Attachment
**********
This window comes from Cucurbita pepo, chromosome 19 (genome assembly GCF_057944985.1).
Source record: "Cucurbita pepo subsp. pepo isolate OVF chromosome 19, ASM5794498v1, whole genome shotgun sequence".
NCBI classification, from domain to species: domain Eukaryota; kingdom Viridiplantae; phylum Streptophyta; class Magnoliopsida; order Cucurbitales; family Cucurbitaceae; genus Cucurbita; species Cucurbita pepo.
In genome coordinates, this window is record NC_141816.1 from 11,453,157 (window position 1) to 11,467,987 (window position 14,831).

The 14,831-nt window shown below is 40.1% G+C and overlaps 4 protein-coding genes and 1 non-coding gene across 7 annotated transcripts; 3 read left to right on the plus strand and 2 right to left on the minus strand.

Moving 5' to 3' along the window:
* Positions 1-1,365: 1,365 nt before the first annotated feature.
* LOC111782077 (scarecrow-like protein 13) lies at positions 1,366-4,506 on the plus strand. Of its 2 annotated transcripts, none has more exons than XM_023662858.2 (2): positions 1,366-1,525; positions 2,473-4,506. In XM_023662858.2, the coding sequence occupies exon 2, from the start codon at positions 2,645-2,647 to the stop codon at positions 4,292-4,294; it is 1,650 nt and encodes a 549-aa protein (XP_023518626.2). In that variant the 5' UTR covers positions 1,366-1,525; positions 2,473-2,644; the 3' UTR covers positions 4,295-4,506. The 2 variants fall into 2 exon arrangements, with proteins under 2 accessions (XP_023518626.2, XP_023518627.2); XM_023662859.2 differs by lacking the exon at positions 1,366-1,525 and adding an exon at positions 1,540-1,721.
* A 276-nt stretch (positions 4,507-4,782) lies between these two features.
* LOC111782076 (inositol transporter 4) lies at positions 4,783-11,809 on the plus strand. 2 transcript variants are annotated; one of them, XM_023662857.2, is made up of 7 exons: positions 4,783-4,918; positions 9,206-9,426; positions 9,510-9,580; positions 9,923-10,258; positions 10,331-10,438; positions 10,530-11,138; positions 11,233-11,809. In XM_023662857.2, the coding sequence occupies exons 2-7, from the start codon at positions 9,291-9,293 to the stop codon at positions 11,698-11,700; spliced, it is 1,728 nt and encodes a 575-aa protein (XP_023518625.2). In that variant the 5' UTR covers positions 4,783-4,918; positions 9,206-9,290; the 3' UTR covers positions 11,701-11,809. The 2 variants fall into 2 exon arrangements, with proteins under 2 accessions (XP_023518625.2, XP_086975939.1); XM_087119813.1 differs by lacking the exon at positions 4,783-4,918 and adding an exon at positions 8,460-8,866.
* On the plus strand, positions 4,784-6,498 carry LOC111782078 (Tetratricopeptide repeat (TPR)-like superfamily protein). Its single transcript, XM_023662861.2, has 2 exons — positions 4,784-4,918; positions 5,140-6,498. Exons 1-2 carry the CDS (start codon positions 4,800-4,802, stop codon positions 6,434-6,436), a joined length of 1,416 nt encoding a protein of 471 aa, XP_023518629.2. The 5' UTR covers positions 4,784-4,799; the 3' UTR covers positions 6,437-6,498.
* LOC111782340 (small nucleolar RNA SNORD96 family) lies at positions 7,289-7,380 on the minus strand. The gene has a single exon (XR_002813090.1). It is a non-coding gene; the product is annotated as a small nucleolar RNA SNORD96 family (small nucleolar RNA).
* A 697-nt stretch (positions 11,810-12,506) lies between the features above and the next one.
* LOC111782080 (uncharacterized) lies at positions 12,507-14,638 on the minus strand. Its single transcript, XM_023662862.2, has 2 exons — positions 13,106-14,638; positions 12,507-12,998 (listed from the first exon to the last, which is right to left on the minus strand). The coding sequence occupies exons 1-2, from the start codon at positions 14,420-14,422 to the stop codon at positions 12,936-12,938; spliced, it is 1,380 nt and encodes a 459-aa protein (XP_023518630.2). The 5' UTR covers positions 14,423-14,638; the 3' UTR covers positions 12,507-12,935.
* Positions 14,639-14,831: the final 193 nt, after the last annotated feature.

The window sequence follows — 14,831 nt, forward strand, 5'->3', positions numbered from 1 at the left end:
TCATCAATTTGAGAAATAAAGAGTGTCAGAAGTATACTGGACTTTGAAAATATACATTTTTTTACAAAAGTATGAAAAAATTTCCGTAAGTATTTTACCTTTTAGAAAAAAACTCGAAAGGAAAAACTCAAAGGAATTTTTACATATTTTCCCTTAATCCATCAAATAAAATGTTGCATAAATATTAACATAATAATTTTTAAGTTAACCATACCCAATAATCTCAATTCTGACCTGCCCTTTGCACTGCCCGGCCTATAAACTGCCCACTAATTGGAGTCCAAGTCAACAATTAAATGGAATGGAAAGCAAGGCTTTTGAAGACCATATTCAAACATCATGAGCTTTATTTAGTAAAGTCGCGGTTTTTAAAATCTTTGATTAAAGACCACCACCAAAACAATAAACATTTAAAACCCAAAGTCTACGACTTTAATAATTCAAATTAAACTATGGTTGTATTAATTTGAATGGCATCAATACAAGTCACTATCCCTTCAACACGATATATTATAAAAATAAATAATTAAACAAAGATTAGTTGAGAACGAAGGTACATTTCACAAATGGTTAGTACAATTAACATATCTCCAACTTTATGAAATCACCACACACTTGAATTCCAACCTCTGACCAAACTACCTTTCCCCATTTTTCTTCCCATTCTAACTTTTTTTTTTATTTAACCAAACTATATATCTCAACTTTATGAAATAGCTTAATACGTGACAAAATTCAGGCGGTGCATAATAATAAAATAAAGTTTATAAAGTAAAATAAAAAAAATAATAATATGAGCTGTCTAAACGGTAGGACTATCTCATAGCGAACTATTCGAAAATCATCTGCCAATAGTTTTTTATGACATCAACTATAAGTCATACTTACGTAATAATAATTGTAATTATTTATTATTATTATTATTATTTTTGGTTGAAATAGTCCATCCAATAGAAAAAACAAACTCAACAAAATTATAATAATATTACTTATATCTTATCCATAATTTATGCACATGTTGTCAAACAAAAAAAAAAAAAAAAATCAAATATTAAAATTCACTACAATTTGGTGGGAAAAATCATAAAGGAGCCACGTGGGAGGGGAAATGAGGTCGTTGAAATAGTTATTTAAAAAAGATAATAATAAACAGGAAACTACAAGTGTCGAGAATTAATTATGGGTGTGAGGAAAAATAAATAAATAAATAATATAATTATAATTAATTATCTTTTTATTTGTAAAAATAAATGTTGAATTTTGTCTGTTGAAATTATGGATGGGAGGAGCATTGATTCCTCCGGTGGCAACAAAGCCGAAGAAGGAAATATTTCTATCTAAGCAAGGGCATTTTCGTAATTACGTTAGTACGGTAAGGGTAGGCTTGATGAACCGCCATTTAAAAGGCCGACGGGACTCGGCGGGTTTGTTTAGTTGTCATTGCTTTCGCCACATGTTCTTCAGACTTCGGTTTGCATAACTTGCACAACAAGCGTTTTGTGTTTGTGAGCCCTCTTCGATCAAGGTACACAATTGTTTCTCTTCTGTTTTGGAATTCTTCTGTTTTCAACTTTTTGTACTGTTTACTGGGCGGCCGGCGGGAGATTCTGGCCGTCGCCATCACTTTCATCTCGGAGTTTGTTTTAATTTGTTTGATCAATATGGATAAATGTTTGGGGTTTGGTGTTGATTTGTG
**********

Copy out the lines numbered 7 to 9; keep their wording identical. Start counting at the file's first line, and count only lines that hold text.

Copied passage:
* Positions 1-1,365: 1,365 nt before the first annotated feature.
* LOC111782077 (scarecrow-like protein 13) lies at positions 1,366-4,506 on the plus strand. Of its 2 annotated transcripts, none has more exons than XM_023662858.2 (2): positions 1,366-1,525; positions 2,473-4,506. In XM_023662858.2, the coding sequence occupies exon 2, from the start codon at positions 2,645-2,647 to the stop codon at positions 4,292-4,294; it is 1,650 nt and encodes a 549-aa protein (XP_023518626.2). In that variant the 5' UTR covers positions 1,366-1,525; positions 2,473-2,644; the 3' UTR covers positions 4,295-4,506. The 2 variants fall into 2 exon arrangements, with proteins under 2 accessions (XP_023518626.2, XP_023518627.2); XM_023662859.2 differs by lacking the exon at positions 1,366-1,525 and adding an exon at positions 1,540-1,721.
* A 276-nt stretch (positions 4,507-4,782) lies between these two features.